Overall, in 2016 1.7 million deaths from tuberculosis had been registered worldwide. With that, the death rate per 100,000 people has been reduced by 3.4% per a year, and the incidence rate by 1.9% per a year respectively, owing to achieved progress in a system of prevention measures. Since 2000 to 2016, the annual global number of deaths from tuberculosis decreased by 24%, and the death rate decreased by 37% respectively. As estimated, 53 million deaths have been prevented by successful treatment worldwide . Such a positive dynamics took place mostly in European countries. Reportedly, in Poland by 2014 specific gravity of the mortality rate due to tuberculosis was at most 0.14% of total mortality. Of total 526 deaths due to tuberculosis in 2014, or 1.4 per 100,000, overwhelming majority died from pulmonary and 22 (4.2%) from extrapulmonary tuberculosis .
Issues regarding clinical structure of mortality reasons due to TB are contraversially reflected in the literature sources. A retrospective study of 1,304 adults with tuberculosis who died before completion of treatment in 2005-2006 in thirteen US States revealed that only 72% of deaths were associated with tuberculosis and the rest 28% allegedly related to the disease occurred due to other reasons. Besides, other interesting results were obtained in this study. New risks of death due to tuberculosis during the treatment have been identified: the absence of pyrazinamide in the initial mode (aOR=3.4, 95% CI =1.9-6.0); administration of immunosuppressants (aOR=2.5, 95% CI =1.1-5.6); incomplete diagnosis of tuberculosis (aOR=2.2, 95% CI =1.5-3.3) and alternative non-tuberculosis diagnosis before exact tuberculosis diagnosis (aOR=1.6, 95% CI =1.2-2.2) .
Awareness on details of the disease spread out might be much contributed to the in-time correction of region-scale preventive strategies. For instance, in Australia overwhelming majority of tuberculosis cases (84.2%) turned to be persons born abroad. The most common risk factor for tuberculosis infection in people born in Australia was close / home contact with a patient (30.8%) . In Brazil, in 2013-2014, 1,764 cases of tuberculosis were revealed, of them approximately 79% were Brazilians, and the rest were not local inhabitants, and about 30% of all persons had five or more home contacts .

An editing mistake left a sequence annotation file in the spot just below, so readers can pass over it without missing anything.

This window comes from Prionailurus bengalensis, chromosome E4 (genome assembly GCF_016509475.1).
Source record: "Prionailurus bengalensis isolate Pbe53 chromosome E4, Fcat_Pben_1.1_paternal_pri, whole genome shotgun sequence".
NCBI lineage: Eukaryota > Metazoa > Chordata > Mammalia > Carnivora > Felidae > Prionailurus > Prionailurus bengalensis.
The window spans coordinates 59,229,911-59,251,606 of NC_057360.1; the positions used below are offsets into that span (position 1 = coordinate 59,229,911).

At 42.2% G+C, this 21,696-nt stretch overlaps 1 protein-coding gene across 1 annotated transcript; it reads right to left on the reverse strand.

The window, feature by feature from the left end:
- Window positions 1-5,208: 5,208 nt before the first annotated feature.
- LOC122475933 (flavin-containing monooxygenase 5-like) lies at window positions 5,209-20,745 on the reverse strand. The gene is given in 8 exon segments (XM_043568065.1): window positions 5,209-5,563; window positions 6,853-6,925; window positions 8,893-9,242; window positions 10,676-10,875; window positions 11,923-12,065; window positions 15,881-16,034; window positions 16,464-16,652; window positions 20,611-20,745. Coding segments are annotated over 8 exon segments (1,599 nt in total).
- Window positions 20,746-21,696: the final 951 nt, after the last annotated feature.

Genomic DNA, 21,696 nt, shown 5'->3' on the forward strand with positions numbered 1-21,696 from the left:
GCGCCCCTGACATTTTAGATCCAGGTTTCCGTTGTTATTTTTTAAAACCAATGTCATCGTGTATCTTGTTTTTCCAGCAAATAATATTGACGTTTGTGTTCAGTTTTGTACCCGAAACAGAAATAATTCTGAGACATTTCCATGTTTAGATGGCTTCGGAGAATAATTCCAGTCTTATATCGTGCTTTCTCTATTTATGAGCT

According to the long-term goals of the strategy for eradication of tuberculosis (i.e., for 2030 and 2035) developed by the WHO, the public health strategy should be revised to drastically change the current situation on tuberculosis in the world. Comprehensive care and patient-centered prevention should be supported by comprehensive clinical guidelines and standards for the management of patients. Attention should be focused in diagnosis (i.e., molecular methods) and treatment of patients who are difficult to treat, especially those with drug-resistant tuberculosis .
Thus, stabilization and relatively steady trend to improvement of epidemiological situation in respect of tuberculosis among the Aktobe population can be stated. There is a noticeable decreasing of both morbidity and mortality rates (morbidity decrease by 44.4% by 2017; mortality rate decreased in 6.3 times). There is a positive dynamics relating destructive forms: the closure of the decay cavities raised by 11.2%, bacterial excretion decreased by 20.4%.
Despite all imperfections in solution of a set of issues relating the tubercular infection, there should be admitted that systematic measures taken by the Health Ministry and local executive authorities contributed significantly to the improving of epidemiological situation in respect of tuberculosis across the country.
Proper filling in the Register and bringing it to international standards are urgently needed, provided we really intend to reduce drug resistance by introducing a patient-centered approach.
As mentioned above, the present study constitutes a kind of an initial approach to the due analysis of epidemiological situation in the region. Accordingly, the study is far from comprehensive and has a lot of limitations. For instance, key data on age- or gender-specific analysis of morbidity and mortality have not been presented due to unsatisfactory filling in and impeded access to the Register. The same is concerned to the issues of drug-resistant clinical cases on which information is unavailable.
This research was performing in the Epidemiology Department by faculty members of the West Kazakhstan Marat Ospanov State Medical University (Aktobe, Kazakhstan). No funds or sponsoring bodies were involved.
Authors express their gratitude to the staff of the Public Health Department of the Aktobe province (Kazakhstan) for providing a set of data from the Tuberculosis Register to perform a research on the burning topic of the republican Healthcare.
Conflict of Interest
The authors declare that they have no conflict of interest.
This article does not contain any stadies with human participants or animals performed by any of the authors.
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Received 25 June 2018, Revised 17 October 2018, Accepted 21 January 2019
© 2018, Urazayeva S.T., Turegaliyeva Zh.T., Tussupkalieva K.Sh., Begalin T.B., Murzagaliyeva A.Zh., Nurmaganbetova G.Zh., Tashimova Zh.K., Amanshiyeva A.A.
© 2018, Russian Open Medical Journal
Correspondence to Saltanat Urazayeva. Address: Epidemiology Department, West Kazakhstan Marat Ospanov State Medical University, 68, Maresyev str., 030019, Aktobe, Kazakhstan. E-mail: firstname.lastname@example.org. Phone: +7(7132)563425. Mob.: +77014651464.